Walking into the Sarah's House facility, we were genuinely taken aback. This was no homeless shelter - this was a center for changing lives. Sarah's House is a family shelter for men, women, and their children; with circumstances ranging from addiction, to money problems - whatever the problem, they solve it. The sheer helpfulness of the program is perhaps what makes it so unique. The family doesn’t pay for any expenses while in the home. Everything from transportation to toiletries is provided, so the family spends no money; they can save virtually everything to get back on their feet. While the parents are working, Sarah's House offers a state-of-the-art childcare program that does much more than just "babysit." They teach and shape individuals for healthy lives, emotionally and mentally. The children are split into different age groups so each child gets exactly what he or she needs, whether it’s motor skills or math help. The children are given the structure they need after the instability of moving from house to house, and their gratitude shows.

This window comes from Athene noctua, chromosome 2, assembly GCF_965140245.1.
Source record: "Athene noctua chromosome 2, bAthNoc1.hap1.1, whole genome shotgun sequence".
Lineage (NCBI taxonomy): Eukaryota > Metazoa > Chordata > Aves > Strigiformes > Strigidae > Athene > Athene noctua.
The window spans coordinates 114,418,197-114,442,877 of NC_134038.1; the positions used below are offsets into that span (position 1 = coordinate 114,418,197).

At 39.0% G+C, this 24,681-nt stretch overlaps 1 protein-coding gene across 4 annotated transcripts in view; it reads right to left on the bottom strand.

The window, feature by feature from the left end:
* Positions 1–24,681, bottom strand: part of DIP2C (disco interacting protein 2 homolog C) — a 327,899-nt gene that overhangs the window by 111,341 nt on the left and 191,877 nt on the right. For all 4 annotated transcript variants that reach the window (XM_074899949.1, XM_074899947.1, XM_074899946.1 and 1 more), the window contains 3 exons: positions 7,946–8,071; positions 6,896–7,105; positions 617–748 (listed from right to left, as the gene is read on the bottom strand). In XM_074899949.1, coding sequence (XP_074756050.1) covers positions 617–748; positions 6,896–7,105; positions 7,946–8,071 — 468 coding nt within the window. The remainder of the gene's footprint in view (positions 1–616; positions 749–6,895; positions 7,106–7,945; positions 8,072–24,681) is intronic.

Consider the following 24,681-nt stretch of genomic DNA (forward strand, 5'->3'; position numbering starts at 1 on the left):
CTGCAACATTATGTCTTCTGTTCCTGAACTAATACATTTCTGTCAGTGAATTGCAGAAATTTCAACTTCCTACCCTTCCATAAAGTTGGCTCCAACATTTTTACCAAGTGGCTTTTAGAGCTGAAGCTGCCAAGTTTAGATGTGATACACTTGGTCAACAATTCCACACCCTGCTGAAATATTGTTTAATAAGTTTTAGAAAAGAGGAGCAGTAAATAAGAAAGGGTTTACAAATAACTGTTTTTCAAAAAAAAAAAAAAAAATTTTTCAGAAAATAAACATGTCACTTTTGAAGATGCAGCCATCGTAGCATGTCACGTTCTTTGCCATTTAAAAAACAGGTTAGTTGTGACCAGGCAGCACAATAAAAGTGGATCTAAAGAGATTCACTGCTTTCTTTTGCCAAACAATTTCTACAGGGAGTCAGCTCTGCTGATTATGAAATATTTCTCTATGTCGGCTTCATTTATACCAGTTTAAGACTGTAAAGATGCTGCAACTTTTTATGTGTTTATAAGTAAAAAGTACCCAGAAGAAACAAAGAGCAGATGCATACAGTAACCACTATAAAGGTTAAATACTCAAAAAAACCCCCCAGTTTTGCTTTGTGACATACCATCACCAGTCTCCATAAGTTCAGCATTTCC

Meeting the children was a great experience for everyone. Each child had a bright, unique personality. Marcus Smith, who preferred to be called ‘Marky Mark,’ was a six-year-old boy in kindergarten. He was the first child we met. He was very talkative and showed no signs of shyness. He welcomed us with open arms, willing to introduce us to other children. Everyone at Sarah’s House was pleasant to meet! We met a one-year-old boy named Bradley, whose smile beamed from ear to ear. He was excited to talk to us and was very artistic and seemed eager to engage in any activity he could.
The children at Sarah’s House had amazing personalities! Every child had a story to tell and enjoyed spending time with us. The personalities of these children reflect the structure and stability of such a caring, life-changing facility like Sarah’s House. The experience was absolutely breathtaking.
Essay by Tomia Brown, Summer Bedard & Madison Hill
Photos by Sawdatou Drame